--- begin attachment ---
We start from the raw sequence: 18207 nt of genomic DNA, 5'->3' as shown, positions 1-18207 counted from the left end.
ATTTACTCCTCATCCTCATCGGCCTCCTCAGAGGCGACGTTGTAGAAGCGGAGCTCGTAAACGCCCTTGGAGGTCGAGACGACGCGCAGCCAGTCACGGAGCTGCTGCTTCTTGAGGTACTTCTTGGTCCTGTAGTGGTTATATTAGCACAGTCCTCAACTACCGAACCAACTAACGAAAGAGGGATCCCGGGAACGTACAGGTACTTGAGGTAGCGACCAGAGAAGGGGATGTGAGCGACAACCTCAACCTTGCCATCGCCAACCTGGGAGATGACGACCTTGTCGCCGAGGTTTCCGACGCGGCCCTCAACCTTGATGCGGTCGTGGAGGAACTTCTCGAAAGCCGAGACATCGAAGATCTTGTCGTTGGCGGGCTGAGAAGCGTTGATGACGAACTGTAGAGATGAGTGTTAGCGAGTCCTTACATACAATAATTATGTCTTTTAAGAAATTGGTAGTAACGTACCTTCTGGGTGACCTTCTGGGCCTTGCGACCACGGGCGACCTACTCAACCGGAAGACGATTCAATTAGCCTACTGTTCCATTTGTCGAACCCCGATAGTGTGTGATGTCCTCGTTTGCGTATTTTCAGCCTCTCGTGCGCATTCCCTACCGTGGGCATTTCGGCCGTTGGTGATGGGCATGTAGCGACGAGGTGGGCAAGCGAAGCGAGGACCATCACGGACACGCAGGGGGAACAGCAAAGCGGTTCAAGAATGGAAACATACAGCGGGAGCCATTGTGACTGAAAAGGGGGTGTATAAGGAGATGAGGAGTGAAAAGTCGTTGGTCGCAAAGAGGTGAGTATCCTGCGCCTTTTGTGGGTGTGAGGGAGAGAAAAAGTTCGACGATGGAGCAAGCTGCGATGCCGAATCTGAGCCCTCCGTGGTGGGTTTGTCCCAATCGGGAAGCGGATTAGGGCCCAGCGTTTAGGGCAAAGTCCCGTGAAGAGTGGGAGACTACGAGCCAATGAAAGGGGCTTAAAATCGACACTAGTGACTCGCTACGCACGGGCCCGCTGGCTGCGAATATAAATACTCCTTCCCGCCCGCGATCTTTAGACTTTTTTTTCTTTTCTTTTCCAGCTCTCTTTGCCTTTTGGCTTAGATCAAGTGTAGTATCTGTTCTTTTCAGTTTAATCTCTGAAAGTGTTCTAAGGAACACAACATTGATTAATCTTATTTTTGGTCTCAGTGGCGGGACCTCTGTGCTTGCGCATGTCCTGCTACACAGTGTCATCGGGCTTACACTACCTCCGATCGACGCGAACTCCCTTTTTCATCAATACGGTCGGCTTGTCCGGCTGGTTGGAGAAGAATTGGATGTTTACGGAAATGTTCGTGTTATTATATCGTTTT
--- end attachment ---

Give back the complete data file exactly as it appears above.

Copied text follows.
We start from the raw sequence: 18207 nt of genomic DNA, 5'->3' as shown, positions 1-18207 counted from the left end.
ATTTACTCCTCATCCTCATCGGCCTCCTCAGAGGCGACGTTGTAGAAGCGGAGCTCGTAAACGCCCTTGGAGGTCGAGACGACGCGCAGCCAGTCACGGAGCTGCTGCTTCTTGAGGTACTTCTTGGTCCTGTAGTGGTTATATTAGCACAGTCCTCAACTACCGAACCAACTAACGAAAGAGGGATCCCGGGAACGTACAGGTACTTGAGGTAGCGACCAGAGAAGGGGATGTGAGCGACAACCTCAACCTTGCCATCGCCAACCTGGGAGATGACGACCTTGTCGCCGAGGTTTCCGACGCGGCCCTCAACCTTGATGCGGTCGTGGAGGAACTTCTCGAAAGCCGAGACATCGAAGATCTTGTCGTTGGCGGGCTGAGAAGCGTTGATGACGAACTGTAGAGATGAGTGTTAGCGAGTCCTTACATACAATAATTATGTCTTTTAAGAAATTGGTAGTAACGTACCTTCTGGGTGACCTTCTGGGCCTTGCGACCACGGGCGACCTACTCAACCGGAAGACGATTCAATTAGCCTACTGTTCCATTTGTCGAACCCCGATAGTGTGTGATGTCCTCGTTTGCGTATTTTCAGCCTCTCGTGCGCATTCCCTACCGTGGGCATTTCGGCCGTTGGTGATGGGCATGTAGCGACGAGGTGGGCAAGCGAAGCGAGGACCATCACGGACACGCAGGGGGAACAGCAAAGCGGTTCAAGAATGGAAACATACAGCGGGAGCCATTGTGACTGAAAAGGGGGTGTATAAGGAGATGAGGAGTGAAAAGTCGTTGGTCGCAAAGAGGTGAGTATCCTGCGCCTTTTGTGGGTGTGAGGGAGAGAAAAAGTTCGACGATGGAGCAAGCTGCGATGCCGAATCTGAGCCCTCCGTGGTGGGTTTGTCCCAATCGGGAAGCGGATTAGGGCCCAGCGTTTAGGGCAAAGTCCCGTGAAGAGTGGGAGACTACGAGCCAATGAAAGGGGCTTAAAATCGACACTAGTGACTCGCTACGCACGGGCCCGCTGGCTGCGAATATAAATACTCCTTCCCGCCCGCGATCTTTAGACTTTTTTTTCTTTTCTTTTCCAGCTCTCTTTGCCTTTTGGCTTAGATCAAGTGTAGTATCTGTTCTTTTCAGTTTAATCTCTGAAAGTGTTCTAAGGAACACAACATTGATTAATCTTATTTTTGGTCTCAGTGGCGGGACCTCTGTGCTTGCGCATGTCCTGCTACACAGTGTCATCGGGCTTACACTACCTCCGATCGACGCGAACTCCCTTTTTCATCAATACGGTCGGCTTGTCCGGCTGGTTGGAGAAGAATTGGATGTTTACGGAAATGTTCGTGTTATTATATCGTTTT